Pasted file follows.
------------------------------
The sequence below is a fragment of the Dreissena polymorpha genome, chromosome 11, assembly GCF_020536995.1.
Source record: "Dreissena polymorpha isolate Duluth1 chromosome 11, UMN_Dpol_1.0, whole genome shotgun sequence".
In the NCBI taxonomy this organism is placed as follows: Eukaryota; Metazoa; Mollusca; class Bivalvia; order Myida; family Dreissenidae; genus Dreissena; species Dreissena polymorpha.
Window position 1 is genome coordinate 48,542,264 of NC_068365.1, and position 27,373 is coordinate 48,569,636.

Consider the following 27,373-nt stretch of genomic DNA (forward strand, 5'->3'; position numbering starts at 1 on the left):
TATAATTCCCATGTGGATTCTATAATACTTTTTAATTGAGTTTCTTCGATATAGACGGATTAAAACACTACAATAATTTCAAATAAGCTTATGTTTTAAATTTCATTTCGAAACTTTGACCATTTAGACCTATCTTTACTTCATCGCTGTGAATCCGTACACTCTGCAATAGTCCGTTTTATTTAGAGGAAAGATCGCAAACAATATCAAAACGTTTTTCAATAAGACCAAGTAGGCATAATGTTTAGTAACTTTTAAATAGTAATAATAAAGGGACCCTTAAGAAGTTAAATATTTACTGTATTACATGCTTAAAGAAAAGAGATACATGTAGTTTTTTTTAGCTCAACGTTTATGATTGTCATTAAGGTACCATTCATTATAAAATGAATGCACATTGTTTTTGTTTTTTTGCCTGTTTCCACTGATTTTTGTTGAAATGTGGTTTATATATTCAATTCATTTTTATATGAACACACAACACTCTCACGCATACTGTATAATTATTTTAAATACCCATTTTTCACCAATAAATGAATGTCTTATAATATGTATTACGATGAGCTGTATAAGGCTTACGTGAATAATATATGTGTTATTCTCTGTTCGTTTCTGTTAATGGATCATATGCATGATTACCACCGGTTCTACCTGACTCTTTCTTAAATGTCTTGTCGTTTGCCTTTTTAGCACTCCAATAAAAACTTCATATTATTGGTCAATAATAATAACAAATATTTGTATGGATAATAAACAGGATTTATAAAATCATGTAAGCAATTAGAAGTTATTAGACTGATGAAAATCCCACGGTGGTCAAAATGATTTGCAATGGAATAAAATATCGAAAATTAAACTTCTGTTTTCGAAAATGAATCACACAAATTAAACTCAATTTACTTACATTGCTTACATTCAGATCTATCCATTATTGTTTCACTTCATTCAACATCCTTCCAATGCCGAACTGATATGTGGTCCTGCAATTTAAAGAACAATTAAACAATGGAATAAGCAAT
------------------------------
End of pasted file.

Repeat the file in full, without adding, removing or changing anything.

The sequence below is a fragment of the Dreissena polymorpha genome, chromosome 11, assembly GCF_020536995.1.
Source record: "Dreissena polymorpha isolate Duluth1 chromosome 11, UMN_Dpol_1.0, whole genome shotgun sequence".
In the NCBI taxonomy this organism is placed as follows: Eukaryota; Metazoa; Mollusca; class Bivalvia; order Myida; family Dreissenidae; genus Dreissena; species Dreissena polymorpha.
Window position 1 is genome coordinate 48,542,264 of NC_068365.1, and position 27,373 is coordinate 48,569,636.

Consider the following 27,373-nt stretch of genomic DNA (forward strand, 5'->3'; position numbering starts at 1 on the left):
TATAATTCCCATGTGGATTCTATAATACTTTTTAATTGAGTTTCTTCGATATAGACGGATTAAAACACTACAATAATTTCAAATAAGCTTATGTTTTAAATTTCATTTCGAAACTTTGACCATTTAGACCTATCTTTACTTCATCGCTGTGAATCCGTACACTCTGCAATAGTCCGTTTTATTTAGAGGAAAGATCGCAAACAATATCAAAACGTTTTTCAATAAGACCAAGTAGGCATAATGTTTAGTAACTTTTAAATAGTAATAATAAAGGGACCCTTAAGAAGTTAAATATTTACTGTATTACATGCTTAAAGAAAAGAGATACATGTAGTTTTTTTTAGCTCAACGTTTATGATTGTCATTAAGGTACCATTCATTATAAAATGAATGCACATTGTTTTTGTTTTTTTGCCTGTTTCCACTGATTTTTGTTGAAATGTGGTTTATATATTCAATTCATTTTTATATGAACACACAACACTCTCACGCATACTGTATAATTATTTTAAATACCCATTTTTCACCAATAAATGAATGTCTTATAATATGTATTACGATGAGCTGTATAAGGCTTACGTGAATAATATATGTGTTATTCTCTGTTCGTTTCTGTTAATGGATCATATGCATGATTACCACCGGTTCTACCTGACTCTTTCTTAAATGTCTTGTCGTTTGCCTTTTTAGCACTCCAATAAAAACTTCATATTATTGGTCAATAATAATAACAAATATTTGTATGGATAATAAACAGGATTTATAAAATCATGTAAGCAATTAGAAGTTATTAGACTGATGAAAATCCCACGGTGGTCAAAATGATTTGCAATGGAATAAAATATCGAAAATTAAACTTCTGTTTTCGAAAATGAATCACACAAATTAAACTCAATTTACTTACATTGCTTACATTCAGATCTATCCATTATTGTTTCACTTCATTCAACATCCTTCCAATGCCGAACTGATATGTGGTCCTGCAATTTAAAGAACAATTAAACAATGGAATAAGCAAT